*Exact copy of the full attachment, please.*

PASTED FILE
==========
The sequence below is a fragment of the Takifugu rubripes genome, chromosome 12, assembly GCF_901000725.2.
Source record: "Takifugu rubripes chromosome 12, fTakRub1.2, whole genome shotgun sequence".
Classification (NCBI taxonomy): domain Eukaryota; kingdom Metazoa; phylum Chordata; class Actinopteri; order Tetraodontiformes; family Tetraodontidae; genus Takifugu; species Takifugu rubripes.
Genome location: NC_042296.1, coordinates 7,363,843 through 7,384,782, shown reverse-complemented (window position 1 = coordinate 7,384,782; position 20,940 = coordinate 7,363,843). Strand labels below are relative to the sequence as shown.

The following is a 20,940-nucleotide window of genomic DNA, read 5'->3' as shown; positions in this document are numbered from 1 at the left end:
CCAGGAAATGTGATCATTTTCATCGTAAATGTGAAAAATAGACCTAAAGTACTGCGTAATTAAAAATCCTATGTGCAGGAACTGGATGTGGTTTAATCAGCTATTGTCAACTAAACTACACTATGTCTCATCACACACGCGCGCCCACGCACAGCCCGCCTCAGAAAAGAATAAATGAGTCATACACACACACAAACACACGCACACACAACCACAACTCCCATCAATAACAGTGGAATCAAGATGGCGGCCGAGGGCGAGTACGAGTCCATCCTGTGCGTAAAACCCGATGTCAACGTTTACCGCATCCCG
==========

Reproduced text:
The sequence below is a fragment of the Takifugu rubripes genome, chromosome 12, assembly GCF_901000725.2.
Source record: "Takifugu rubripes chromosome 12, fTakRub1.2, whole genome shotgun sequence".
Classification (NCBI taxonomy): domain Eukaryota; kingdom Metazoa; phylum Chordata; class Actinopteri; order Tetraodontiformes; family Tetraodontidae; genus Takifugu; species Takifugu rubripes.
Genome location: NC_042296.1, coordinates 7,363,843 through 7,384,782, shown reverse-complemented (window position 1 = coordinate 7,384,782; position 20,940 = coordinate 7,363,843). Strand labels below are relative to the sequence as shown.

The following is a 20,940-nucleotide window of genomic DNA, read 5'->3' as shown; positions in this document are numbered from 1 at the left end:
CCAGGAAATGTGATCATTTTCATCGTAAATGTGAAAAATAGACCTAAAGTACTGCGTAATTAAAAATCCTATGTGCAGGAACTGGATGTGGTTTAATCAGCTATTGTCAACTAAACTACACTATGTCTCATCACACACGCGCGCCCACGCACAGCCCGCCTCAGAAAAGAATAAATGAGTCATACACACACACAAACACACGCACACACAACCACAACTCCCATCAATAACAGTGGAATCAAGATGGCGGCCGAGGGCGAGTACGAGTCCATCCTGTGCGTAAAACCCGATGTCAACGTTTACCGCATCCCG